I did not have any sophisticated equipment to make this item with, just a 40 year old mini lathe, (with no motor), as an X – Y table, and cheap and nasty Wickes pillar drill with the worst chuck I’ve ever come across. At first I attempted to try slot cutting but the equipment was just not up to it so it had to be drilled down, adjoining in a line.
Fig. 5 Drill and milling tool
Fig. 6 Metals
Fig. 7 Copper base
Fig. 8 Final cut
Fig. 9 Finished block, top view
Fig. 10 Finished block, bottom view
Fig. 11 Finished block, disassembled
All final finishing was done with basic tools, time, and elbow grease:-)
I started by cutting out the block that leaves you with a rough edge.
1. I used a basic flat metal file to get the hacksawed edge even.
2. I then used Wet & Dry (wet), starting at about 250 grade and going down to 1200 Grade with various grades in between as required. I do this with the Wet & Dry sheet on a flat surface (glass is good), and move the block on the Wet & Dry, similar to lapping.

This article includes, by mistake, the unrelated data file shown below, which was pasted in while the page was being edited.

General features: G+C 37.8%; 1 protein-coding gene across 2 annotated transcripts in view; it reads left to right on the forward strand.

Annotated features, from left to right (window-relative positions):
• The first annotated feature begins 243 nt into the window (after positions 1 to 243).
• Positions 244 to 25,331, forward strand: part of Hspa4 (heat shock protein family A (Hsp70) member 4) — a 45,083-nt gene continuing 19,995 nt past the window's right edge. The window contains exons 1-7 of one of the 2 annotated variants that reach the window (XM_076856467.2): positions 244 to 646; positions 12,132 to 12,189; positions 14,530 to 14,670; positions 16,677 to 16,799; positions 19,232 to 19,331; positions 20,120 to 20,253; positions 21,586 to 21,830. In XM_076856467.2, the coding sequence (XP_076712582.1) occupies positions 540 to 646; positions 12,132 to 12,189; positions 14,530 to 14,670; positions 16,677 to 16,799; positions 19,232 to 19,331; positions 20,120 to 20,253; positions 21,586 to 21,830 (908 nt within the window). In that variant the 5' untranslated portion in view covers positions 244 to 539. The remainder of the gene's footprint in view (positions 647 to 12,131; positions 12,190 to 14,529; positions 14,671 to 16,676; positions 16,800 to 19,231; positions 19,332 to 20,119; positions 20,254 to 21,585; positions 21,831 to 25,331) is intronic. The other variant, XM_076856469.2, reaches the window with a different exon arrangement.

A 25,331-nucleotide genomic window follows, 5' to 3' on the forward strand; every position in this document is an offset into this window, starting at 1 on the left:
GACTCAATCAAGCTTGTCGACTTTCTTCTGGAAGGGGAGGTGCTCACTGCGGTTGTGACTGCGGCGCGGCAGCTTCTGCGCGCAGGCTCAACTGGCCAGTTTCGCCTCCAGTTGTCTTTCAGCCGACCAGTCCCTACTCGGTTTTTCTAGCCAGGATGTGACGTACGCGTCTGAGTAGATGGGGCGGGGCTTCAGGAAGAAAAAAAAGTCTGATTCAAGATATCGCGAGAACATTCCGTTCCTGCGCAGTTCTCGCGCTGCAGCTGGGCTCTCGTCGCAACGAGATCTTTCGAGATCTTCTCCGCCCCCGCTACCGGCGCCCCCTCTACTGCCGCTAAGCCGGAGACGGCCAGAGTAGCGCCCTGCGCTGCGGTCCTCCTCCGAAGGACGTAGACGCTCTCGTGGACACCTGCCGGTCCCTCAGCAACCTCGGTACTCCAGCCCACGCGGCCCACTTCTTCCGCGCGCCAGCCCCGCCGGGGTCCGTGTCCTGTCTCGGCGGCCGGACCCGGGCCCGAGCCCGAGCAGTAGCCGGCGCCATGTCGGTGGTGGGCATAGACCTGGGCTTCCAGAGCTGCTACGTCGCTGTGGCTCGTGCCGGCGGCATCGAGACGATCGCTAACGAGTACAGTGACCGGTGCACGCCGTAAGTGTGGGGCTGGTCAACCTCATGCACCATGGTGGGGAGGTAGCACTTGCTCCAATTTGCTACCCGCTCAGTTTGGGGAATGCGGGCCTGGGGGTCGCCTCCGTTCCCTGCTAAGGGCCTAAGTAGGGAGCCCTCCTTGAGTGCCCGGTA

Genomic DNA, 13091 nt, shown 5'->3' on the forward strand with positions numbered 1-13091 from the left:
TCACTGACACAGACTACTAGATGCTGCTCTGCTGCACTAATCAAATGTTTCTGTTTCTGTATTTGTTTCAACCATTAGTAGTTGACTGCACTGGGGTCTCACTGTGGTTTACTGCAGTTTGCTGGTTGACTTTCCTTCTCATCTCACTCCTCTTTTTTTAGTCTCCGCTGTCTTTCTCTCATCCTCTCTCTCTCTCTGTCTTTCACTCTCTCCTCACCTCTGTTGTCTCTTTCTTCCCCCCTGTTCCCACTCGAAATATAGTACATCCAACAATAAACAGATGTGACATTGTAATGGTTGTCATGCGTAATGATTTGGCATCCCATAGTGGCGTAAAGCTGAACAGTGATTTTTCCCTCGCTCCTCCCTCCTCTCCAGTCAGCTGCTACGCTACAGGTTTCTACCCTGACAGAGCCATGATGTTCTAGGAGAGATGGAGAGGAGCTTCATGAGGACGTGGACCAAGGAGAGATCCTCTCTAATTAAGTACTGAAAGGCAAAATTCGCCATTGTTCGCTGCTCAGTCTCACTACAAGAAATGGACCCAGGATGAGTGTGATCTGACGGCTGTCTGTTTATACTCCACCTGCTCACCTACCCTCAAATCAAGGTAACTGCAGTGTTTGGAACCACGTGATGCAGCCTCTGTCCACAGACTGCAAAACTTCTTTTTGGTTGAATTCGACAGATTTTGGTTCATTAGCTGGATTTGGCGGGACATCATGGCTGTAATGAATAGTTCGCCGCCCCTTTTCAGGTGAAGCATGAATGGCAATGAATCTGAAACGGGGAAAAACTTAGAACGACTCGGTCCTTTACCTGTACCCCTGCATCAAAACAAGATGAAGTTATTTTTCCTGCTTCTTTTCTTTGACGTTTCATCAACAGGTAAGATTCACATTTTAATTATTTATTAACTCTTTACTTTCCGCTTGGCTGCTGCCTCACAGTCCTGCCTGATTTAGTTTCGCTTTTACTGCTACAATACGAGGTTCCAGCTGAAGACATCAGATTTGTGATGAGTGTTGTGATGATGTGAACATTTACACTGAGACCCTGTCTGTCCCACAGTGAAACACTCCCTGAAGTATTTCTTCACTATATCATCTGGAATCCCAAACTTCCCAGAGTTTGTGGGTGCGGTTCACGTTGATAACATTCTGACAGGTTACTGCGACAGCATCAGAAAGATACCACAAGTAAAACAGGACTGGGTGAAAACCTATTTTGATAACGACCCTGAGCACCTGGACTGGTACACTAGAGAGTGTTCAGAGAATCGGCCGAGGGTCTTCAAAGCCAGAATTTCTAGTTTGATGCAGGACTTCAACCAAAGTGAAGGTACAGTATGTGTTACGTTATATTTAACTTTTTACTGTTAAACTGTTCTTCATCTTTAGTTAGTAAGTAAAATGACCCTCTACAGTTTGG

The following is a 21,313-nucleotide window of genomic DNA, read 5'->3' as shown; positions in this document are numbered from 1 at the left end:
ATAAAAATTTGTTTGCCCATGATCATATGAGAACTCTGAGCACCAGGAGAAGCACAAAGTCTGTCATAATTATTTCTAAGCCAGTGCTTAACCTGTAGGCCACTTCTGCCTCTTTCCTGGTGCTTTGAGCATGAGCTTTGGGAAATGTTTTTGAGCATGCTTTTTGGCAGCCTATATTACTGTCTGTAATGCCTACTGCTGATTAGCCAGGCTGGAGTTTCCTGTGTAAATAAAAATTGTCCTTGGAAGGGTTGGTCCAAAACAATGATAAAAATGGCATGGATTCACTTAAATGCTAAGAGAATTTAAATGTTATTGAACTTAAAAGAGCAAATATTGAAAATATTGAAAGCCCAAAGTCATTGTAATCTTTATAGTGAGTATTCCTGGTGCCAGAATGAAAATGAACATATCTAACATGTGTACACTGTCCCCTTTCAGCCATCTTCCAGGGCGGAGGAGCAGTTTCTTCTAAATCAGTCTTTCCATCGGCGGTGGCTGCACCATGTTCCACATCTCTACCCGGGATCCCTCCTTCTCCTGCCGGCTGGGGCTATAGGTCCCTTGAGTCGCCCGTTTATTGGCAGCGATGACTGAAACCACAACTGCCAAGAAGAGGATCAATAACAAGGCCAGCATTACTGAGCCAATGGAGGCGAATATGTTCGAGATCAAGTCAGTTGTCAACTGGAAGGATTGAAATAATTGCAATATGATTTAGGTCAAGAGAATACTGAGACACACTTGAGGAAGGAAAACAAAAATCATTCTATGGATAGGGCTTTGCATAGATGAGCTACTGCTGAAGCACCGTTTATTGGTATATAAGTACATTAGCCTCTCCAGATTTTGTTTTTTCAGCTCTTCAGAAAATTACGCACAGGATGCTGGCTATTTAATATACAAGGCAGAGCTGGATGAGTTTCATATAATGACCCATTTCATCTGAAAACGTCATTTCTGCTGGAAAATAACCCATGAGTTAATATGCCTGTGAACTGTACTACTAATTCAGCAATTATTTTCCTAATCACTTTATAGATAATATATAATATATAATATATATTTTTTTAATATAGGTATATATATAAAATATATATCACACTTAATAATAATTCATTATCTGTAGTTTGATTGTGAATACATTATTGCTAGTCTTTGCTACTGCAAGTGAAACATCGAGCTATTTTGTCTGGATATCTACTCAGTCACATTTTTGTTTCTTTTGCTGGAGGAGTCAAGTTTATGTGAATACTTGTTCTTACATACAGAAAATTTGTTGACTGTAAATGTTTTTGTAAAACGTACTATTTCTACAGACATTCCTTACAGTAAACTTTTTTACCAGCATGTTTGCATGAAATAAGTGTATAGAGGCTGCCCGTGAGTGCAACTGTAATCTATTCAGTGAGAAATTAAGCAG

3. When it is smooth with the final wet & dry grade, I use T-Cut colour restorer,
(designed for use on car paint that has gone dull or tarnished). When this is done I finish with car polish, (Auto Glym Silicon Resin polish), for that deep shine. Both of these are also done with a cloth flat on the glass and moving the block back and fourth.
4. Once I'm happy with the finish I use white spirit or brake cleaner to remove the polish residue so it can be sprayed with clear cellulose lacquer to prevent the shiny metal tarnishing, You need to build it up in thin coats or it will "ball", "fish eye", or "run" on shiny metal.